Human rights lawyers congratulate the ACT on new laws protecting people with intersex variations
Australian Lawyers for Human Rights (ALHR) welcomes ground-breaking legislation developed by the ACT Government that will provide protection for Canberrans with innate variations of sex characteristics.
ALHR LGBTI Rights Co-chair, Georgia Burke said, “ALHR commends intersex advocates and allies who have pressed for these Australia first human rights reforms. The measures will protect intersex children from harm through forced, irreversible medical interventions such as sterilisation and genital normalising surgery – practises that are inconsistent with Australia’s international legal obligations under the Convention on the Rights of the Child and the Convention Against Torture and Other Cruel, Inhuman, Degrading Treatment or Punishment.”
“Medical procedures that modify a person’s sex characteristics must be decided by the person who is affected by the procedures, not solely by their parents or carers.”
ALHR Vice President and Co-Chair of LGBTI Rights, Nicholas Stewart, said, “Across the world, human rights abuses against people with innate variations of sex characteristics include forced and coercive medical intervention, infanticide, discrimination in education, sport, employment and other services, and lack of access to justice and remedies.”
“As far back as 2016 a number of United Nations treaty bodies, special procedures and regional human rights bodies adopted a joint statement calling on member States to urgently adopt measures to end violence and harmful practices against people with intersex variations. Australia has significant international obligations to protect people with intersex variations and the ACT Government is now the first in Australia to show it tak these obligations seriously.”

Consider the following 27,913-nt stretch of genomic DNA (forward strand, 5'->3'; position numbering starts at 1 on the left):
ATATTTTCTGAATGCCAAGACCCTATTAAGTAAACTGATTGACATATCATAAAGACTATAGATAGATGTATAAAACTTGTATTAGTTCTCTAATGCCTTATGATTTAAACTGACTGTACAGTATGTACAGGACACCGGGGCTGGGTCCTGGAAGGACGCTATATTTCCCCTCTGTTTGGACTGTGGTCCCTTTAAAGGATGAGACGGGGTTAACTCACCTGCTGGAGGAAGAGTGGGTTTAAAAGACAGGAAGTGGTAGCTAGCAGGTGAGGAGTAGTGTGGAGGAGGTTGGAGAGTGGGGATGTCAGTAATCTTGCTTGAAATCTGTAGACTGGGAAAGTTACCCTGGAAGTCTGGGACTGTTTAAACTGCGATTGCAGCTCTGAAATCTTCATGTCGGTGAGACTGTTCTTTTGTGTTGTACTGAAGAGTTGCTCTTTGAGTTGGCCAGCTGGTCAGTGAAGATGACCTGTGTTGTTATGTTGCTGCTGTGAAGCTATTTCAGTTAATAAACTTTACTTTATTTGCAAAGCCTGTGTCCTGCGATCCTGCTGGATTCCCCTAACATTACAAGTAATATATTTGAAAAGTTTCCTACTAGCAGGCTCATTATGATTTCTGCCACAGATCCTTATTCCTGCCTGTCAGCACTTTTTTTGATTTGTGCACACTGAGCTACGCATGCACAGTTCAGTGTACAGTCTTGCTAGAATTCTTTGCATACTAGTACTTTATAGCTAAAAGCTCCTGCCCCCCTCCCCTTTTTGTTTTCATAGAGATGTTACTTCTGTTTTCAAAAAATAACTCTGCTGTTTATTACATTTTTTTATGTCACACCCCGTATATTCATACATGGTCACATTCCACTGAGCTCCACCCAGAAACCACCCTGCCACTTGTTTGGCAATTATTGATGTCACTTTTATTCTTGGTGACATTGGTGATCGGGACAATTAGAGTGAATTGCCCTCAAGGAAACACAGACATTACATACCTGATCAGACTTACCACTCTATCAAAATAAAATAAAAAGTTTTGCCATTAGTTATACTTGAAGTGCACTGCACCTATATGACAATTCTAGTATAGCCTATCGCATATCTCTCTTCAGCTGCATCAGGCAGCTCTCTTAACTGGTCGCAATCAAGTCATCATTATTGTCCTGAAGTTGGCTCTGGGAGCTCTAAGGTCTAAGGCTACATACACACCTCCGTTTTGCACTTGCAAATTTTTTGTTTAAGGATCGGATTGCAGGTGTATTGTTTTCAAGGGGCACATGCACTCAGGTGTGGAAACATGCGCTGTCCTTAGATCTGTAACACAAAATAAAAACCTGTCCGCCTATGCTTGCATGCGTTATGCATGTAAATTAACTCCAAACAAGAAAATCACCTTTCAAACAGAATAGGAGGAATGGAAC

The ACT law will enact a range of reforms to support the new regime, to ensure that decisions are grounded in robust information, counselling and peer support. An oversight body made up of five people, supplemented by a sub-panel of three members to determine less contentious cases, will act as an entity to protect those who cannot consent.
Mr Stewart explained, “The legislation aims to ensure children have options to decide for themselves what they want for their bodies at a later stage. It will not prevent intersex children from being given clinically necessary medical treatment. There are appropriate approval processes with robust safeguards to ensure urgent or emergency treatment.”
Ms Burke concluded, “ALHR commends the ACT Government for leading the way with these vital reforms and calls on all remaining state and territory governments to introduce similar laws to prohibit unnecessary medical treatments on people with innate variations of sex characteristics until they can make the decision themselves.”
Media Contact: To arrange an interview with Georgia or Nicholas, please contact Matt Mitchell
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Image credit: ILGA conference 2018, group photo to mark Intersex Awareness Day